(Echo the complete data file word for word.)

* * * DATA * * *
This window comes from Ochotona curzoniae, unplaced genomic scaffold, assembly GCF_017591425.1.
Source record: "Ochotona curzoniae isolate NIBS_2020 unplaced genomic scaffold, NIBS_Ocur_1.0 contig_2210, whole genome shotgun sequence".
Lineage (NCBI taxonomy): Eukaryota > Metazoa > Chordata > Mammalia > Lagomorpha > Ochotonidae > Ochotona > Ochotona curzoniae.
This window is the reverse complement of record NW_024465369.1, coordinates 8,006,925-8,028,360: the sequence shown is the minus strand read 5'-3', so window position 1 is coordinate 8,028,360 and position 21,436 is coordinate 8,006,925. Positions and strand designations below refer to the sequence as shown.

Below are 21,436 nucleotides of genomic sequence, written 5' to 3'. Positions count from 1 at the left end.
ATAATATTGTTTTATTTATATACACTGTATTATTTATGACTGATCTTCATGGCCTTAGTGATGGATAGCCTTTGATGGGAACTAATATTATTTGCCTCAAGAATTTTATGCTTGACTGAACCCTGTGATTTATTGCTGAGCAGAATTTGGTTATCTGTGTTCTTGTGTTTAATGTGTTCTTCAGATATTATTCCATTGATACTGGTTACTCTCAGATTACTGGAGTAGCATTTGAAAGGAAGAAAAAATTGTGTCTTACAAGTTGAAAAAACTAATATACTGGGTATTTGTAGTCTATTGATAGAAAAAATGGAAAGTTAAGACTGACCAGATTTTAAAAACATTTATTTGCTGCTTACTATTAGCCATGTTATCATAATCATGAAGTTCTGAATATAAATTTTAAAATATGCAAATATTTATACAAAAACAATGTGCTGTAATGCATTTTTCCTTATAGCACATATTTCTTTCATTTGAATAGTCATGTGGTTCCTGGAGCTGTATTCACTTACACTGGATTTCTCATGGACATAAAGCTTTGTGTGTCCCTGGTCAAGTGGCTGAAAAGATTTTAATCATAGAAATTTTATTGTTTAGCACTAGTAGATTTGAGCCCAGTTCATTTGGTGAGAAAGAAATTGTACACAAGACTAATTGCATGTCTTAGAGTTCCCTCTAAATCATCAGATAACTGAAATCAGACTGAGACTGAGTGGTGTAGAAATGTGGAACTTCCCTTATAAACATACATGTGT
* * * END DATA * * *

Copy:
This window comes from Ochotona curzoniae, unplaced genomic scaffold, assembly GCF_017591425.1.
Source record: "Ochotona curzoniae isolate NIBS_2020 unplaced genomic scaffold, NIBS_Ocur_1.0 contig_2210, whole genome shotgun sequence".
Lineage (NCBI taxonomy): Eukaryota > Metazoa > Chordata > Mammalia > Lagomorpha > Ochotonidae > Ochotona > Ochotona curzoniae.
This window is the reverse complement of record NW_024465369.1, coordinates 8,006,925-8,028,360: the sequence shown is the minus strand read 5'-3', so window position 1 is coordinate 8,028,360 and position 21,436 is coordinate 8,006,925. Positions and strand designations below refer to the sequence as shown.

Below are 21,436 nucleotides of genomic sequence, written 5' to 3'. Positions count from 1 at the left end.
ATAATATTGTTTTATTTATATACACTGTATTATTTATGACTGATCTTCATGGCCTTAGTGATGGATAGCCTTTGATGGGAACTAATATTATTTGCCTCAAGAATTTTATGCTTGACTGAACCCTGTGATTTATTGCTGAGCAGAATTTGGTTATCTGTGTTCTTGTGTTTAATGTGTTCTTCAGATATTATTCCATTGATACTGGTTACTCTCAGATTACTGGAGTAGCATTTGAAAGGAAGAAAAAATTGTGTCTTACAAGTTGAAAAAACTAATATACTGGGTATTTGTAGTCTATTGATAGAAAAAATGGAAAGTTAAGACTGACCAGATTTTAAAAACATTTATTTGCTGCTTACTATTAGCCATGTTATCATAATCATGAAGTTCTGAATATAAATTTTAAAATATGCAAATATTTATACAAAAACAATGTGCTGTAATGCATTTTTCCTTATAGCACATATTTCTTTCATTTGAATAGTCATGTGGTTCCTGGAGCTGTATTCACTTACACTGGATTTCTCATGGACATAAAGCTTTGTGTGTCCCTGGTCAAGTGGCTGAAAAGATTTTAATCATAGAAATTTTATTGTTTAGCACTAGTAGATTTGAGCCCAGTTCATTTGGTGAGAAAGAAATTGTACACAAGACTAATTGCATGTCTTAGAGTTCCCTCTAAATCATCAGATAACTGAAATCAGACTGAGACTGAGTGGTGTAGAAATGTGGAACTTCCCTTATAAACATACATGTGT